Have you ever tested your application against uncommon screen resolutions? Let’s say 1024×576 which is quite popular among netbooks.
The answer is: no, you haven’t. You’ve already forgot there can be something worse than 1024×786. We all have. Screen resolutions went higher and higher. Unfortunately we’re switching from big machines to smaller ones. I’ve already written how important it is to have a website optimized for mobile phones. But the case is more general.
Now you need to consider a wide range of possible displays. Mobile phones have better resolutions than computers had 10 years ago and are capable to browse the web. On the other hand 1920×1200 became pretty common these days. And of course you can’t forget about those who don’t reach 786 pixels height on their small laptops.
I use Lenovo S10e for some time, which has 1024×576 screen resolution and believe me – people don’t think about these screens.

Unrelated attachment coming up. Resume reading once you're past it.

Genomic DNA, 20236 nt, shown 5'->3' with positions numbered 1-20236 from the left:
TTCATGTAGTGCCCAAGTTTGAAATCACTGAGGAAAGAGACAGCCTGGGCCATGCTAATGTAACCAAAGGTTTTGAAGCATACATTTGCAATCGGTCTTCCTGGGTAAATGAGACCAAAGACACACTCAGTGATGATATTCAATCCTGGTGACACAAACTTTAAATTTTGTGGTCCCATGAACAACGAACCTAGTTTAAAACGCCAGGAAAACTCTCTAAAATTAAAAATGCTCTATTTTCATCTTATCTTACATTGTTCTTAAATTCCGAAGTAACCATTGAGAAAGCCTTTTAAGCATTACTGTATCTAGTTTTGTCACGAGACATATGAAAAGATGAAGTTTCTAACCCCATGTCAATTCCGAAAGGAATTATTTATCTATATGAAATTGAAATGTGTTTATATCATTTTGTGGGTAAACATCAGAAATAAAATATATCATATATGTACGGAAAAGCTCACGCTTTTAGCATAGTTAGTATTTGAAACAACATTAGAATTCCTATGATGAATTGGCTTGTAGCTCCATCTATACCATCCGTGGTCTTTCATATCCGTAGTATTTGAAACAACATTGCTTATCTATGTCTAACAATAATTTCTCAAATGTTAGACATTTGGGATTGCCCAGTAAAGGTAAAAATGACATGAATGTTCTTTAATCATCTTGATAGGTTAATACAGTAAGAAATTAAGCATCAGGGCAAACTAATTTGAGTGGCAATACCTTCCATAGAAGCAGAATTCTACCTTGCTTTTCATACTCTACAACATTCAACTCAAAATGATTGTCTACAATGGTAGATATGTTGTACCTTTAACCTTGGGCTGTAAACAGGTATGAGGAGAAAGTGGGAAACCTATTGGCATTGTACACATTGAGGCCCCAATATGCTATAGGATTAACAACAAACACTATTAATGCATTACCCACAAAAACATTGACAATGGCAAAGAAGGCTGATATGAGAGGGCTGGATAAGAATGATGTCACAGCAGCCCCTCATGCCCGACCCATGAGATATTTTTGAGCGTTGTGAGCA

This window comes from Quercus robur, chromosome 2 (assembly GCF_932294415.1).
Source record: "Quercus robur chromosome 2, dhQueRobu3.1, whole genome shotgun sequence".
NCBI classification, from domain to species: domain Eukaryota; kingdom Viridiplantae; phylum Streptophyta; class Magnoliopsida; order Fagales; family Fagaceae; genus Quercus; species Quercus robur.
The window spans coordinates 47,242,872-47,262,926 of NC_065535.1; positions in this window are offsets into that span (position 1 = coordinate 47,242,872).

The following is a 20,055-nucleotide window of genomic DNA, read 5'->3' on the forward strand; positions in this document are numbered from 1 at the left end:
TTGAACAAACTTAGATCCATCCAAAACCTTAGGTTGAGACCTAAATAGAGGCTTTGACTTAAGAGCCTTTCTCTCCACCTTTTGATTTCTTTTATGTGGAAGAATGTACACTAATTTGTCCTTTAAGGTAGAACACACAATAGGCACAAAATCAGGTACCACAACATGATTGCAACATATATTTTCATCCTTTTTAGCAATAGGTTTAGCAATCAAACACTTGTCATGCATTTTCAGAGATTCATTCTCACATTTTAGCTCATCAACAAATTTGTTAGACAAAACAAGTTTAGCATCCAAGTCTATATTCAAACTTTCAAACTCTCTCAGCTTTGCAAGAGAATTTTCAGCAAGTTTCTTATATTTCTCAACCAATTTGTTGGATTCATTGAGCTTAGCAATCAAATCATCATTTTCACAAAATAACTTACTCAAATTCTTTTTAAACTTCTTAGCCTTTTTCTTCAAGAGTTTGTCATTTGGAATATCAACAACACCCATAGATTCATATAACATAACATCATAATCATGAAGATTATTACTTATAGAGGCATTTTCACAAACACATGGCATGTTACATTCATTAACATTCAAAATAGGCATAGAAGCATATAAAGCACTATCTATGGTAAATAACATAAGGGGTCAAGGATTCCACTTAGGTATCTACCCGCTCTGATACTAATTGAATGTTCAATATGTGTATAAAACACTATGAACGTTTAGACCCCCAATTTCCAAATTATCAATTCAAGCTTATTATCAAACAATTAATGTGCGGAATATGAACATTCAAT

Let’s take Live Messenger. Try to change some options. All you can get is this:
Maybe some web application. They should be more aware of what people use. I recently play with LiquidPlanner. A screen I get in my Firefox when I try to add a project in LiquidPlanner looks like that:
I know I can set my taskbar to auto-hide or even better work in browser full-screen mode, but I don’t want. I’ve tried both. And I won’t like any. I want to see my damn taskbar and I want to see my damn tabs in my damn browser. I’ve tried to move the taskbar to the left side but many pages are optimized for 1024 width and I get horizontal scroll which is a pain in the ass. I don’t have horizontal scroll wheel in my mouse and I wouldn’t use it even if you paid me. I prefer to blame application developers.
If you work on application, especially web application, take a while and do simple test: resize your browser and look how your app look like. Check where minimal size of working area is too big to be properly displayed in non-standard screens. Think what minimal screen resolution for your application is.
Then ask yourself a question: do you want to leave these with lower resolutions behind?